The problem is not that hard to sort out. This is simple off the shelf engineering not a new concept.

My experience with German engineering showed me the design is always just up too the specifications never over. They always design to the specs with no tolerance for customers pushing the envelope or improper use.

Other manufactures will always over design and dumb down the specs and just assume customers will be pushing the design envelop and customer misuse.

We have found out you must stay within these design limits of all our German heavy equipment never push these unit.

This is why we now only purchase CAT equipment and some Deer stuff. Our problem is heavy Cranes we do like this German units for this. We are very careful to use the correct trained crews and stay within these design limits.

Ma-bee festool needs a user training class on the saw like what is required with Krupp and other German heavy equipment makers.

A trained certified operated or units computers will not come alive.

I guess that's extreme!

Rick




Offline Jiggy Joiner

  • Posts: 749
Re: Another Kapex Bites the dust. Again.
« Reply #332 on: March 03, 2019, 07:29 AM »
Over the years, I’ve owned and used professionally, many cross cut miter saws from various brands. There have been pros and cons with the majority of them but, generally they were all pretty good and all served me well for earning a living. I do look after my tools but, these saws were used in every sense of the word, no nursing or babying any of them, they were used in the manner they were designed for. None of them ever suffered motor issues though.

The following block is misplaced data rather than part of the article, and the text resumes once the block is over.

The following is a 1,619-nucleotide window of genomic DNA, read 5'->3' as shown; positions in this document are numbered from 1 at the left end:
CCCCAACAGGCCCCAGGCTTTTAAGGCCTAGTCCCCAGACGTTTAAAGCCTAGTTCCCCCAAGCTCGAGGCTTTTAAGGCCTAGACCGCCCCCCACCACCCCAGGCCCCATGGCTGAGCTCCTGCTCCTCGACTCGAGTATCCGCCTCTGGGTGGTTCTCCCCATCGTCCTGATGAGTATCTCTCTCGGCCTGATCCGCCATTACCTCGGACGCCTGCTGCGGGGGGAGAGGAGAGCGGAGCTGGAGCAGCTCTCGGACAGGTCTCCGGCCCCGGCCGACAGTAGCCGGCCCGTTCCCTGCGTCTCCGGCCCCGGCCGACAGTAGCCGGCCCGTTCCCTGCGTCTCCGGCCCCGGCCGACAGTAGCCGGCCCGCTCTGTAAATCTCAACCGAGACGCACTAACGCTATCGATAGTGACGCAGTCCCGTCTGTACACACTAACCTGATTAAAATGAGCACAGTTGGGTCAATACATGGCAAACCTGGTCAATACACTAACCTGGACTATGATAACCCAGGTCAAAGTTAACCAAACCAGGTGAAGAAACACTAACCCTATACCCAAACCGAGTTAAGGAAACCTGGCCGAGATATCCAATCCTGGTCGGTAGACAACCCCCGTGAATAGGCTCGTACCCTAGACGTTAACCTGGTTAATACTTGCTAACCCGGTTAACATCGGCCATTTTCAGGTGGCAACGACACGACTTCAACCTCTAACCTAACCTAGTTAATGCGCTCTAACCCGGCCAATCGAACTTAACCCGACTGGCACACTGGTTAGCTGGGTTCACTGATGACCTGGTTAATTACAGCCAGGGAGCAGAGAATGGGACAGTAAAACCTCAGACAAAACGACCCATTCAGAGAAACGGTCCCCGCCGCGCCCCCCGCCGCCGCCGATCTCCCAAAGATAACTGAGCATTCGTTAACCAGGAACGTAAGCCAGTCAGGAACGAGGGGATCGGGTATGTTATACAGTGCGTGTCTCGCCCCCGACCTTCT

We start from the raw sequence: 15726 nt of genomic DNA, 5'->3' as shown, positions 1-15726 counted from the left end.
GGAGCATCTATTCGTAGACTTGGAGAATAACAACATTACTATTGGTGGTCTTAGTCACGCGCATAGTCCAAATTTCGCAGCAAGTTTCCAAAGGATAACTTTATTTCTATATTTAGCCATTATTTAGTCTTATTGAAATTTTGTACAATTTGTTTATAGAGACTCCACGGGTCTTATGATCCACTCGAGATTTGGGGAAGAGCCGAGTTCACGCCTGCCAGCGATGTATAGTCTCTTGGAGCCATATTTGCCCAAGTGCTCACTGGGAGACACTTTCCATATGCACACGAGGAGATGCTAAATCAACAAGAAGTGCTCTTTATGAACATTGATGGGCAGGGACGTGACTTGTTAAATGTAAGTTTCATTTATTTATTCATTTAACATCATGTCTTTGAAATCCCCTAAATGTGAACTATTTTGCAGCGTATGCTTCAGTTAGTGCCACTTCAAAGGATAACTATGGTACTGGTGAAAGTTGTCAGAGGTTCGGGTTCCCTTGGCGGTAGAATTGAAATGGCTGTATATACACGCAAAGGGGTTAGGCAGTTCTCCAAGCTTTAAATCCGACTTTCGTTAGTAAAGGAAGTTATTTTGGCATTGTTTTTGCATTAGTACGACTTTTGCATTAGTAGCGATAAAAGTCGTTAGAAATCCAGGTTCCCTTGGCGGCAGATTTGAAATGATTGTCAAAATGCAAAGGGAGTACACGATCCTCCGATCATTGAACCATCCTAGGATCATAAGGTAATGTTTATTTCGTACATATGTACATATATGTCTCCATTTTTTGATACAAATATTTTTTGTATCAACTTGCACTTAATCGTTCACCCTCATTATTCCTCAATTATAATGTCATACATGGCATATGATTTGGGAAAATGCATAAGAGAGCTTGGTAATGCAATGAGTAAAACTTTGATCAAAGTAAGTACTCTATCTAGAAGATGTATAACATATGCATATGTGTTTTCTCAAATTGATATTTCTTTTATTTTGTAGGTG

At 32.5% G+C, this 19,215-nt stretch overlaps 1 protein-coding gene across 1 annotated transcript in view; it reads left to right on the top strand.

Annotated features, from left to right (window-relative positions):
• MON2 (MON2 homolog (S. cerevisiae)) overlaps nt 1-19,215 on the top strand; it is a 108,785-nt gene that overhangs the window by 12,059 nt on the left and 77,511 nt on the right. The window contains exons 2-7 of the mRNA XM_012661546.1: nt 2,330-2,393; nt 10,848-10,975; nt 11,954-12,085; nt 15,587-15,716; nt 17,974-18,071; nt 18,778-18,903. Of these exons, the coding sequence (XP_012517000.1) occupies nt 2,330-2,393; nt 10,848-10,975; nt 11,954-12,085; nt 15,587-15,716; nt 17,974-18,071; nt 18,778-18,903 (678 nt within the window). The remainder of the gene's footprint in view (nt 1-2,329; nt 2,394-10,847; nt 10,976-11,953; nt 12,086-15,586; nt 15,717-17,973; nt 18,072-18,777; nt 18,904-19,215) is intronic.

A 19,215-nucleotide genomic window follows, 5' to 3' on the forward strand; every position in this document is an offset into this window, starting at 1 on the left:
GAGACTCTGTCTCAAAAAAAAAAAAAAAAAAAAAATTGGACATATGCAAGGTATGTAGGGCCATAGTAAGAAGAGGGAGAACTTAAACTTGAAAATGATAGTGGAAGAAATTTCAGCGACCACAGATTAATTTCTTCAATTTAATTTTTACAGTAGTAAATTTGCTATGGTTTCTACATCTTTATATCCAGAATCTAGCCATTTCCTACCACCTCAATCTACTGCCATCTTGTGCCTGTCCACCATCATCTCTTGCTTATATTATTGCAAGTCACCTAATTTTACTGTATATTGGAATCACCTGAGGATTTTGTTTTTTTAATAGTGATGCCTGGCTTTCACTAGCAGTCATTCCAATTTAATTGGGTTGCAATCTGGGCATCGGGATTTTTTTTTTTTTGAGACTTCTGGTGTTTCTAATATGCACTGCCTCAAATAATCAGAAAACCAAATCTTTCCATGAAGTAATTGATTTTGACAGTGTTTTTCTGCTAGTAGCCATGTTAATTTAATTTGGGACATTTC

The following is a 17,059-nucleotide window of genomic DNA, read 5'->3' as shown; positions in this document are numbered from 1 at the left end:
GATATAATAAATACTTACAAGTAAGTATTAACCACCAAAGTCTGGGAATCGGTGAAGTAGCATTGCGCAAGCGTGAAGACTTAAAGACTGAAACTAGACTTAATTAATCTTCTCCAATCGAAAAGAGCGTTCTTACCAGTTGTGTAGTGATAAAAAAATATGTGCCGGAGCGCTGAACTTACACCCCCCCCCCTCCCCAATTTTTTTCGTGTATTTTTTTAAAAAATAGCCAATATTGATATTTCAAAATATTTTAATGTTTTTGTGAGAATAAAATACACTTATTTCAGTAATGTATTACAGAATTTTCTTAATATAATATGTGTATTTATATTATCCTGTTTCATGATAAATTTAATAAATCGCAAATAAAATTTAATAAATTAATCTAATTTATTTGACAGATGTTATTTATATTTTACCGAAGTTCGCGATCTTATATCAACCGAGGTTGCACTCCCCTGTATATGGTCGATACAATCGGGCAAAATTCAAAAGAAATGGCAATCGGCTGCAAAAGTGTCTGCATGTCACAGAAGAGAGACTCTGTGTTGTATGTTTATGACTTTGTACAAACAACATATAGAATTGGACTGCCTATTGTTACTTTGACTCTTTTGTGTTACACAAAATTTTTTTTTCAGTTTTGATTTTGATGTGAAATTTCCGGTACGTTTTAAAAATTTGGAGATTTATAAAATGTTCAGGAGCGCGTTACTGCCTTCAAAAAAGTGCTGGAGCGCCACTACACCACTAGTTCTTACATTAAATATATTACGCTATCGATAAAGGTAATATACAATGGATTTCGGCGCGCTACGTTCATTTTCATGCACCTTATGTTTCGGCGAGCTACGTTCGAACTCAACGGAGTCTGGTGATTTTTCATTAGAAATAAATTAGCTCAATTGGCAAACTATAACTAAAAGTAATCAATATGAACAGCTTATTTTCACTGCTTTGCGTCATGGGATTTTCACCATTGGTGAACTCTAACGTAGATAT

So reading some of the comments in this thread where owners have nursed, baby’d or held back in using the Kapex to it’s potential, is a bit worrying for me. Sure I understand as well as anybody else, that tools should be looked after and treated well in order to keep us earning or pursuing a hobby using them, especially expensive tools.
The expensive part makes it all the harder for me to understand, somebody having to nurse maid the saw when using it?

It’s a great shame, as only today, I saw a good deal on an ex display Kapex 120. I don’t currently need a new saw and had just spent a lot of money on a planer thicknesser. Even so, I was very tempted at the price, until I remembered some of the threads here. So, took one last look before moving on.

It’s a great shame that such an otherwise superb saw, has these motor issues, what’s a greater shame for me, is the way Festool seem keen to play it down, when obviously the problem still exists.

I do like investing in Festool but, for at least the foreseeable future, I’ll give the Kapex a wide berth.
I hope those of you that own one, and have no issues continue to do so. I also hope this issue becomes a distant memory.  ;)

Even outside of festool the price for stuff always causes weird dynamics. As you mention, when something cost a lot you take care off it, which can be considered ironic since the general idea of a "pro tool" is that they are durable and will hold up. So you get such tools being used less hard then the cheap tool.  We all do it, we have multiples of some tools because we see a particular job as too destructive or dirty for the nice tool.

The main issue with the Kapex is the unknown, if it's something the user did, something truly wrong with the tool that can happen to every Kapex made, or is it luck of the draw, one Kapex can handle anything, the next one dies easily.  Assuming the new Kapex won't have the issues, in a few years people will have new ones that don't die, and the old ones will be ones that are fine and won't die, or the way the user uses it means they won't break. The weak of the kapex herd will be dead, times will move on.  Clearly if the Kapex does have an fundamental issues, this is what Festool is relying on.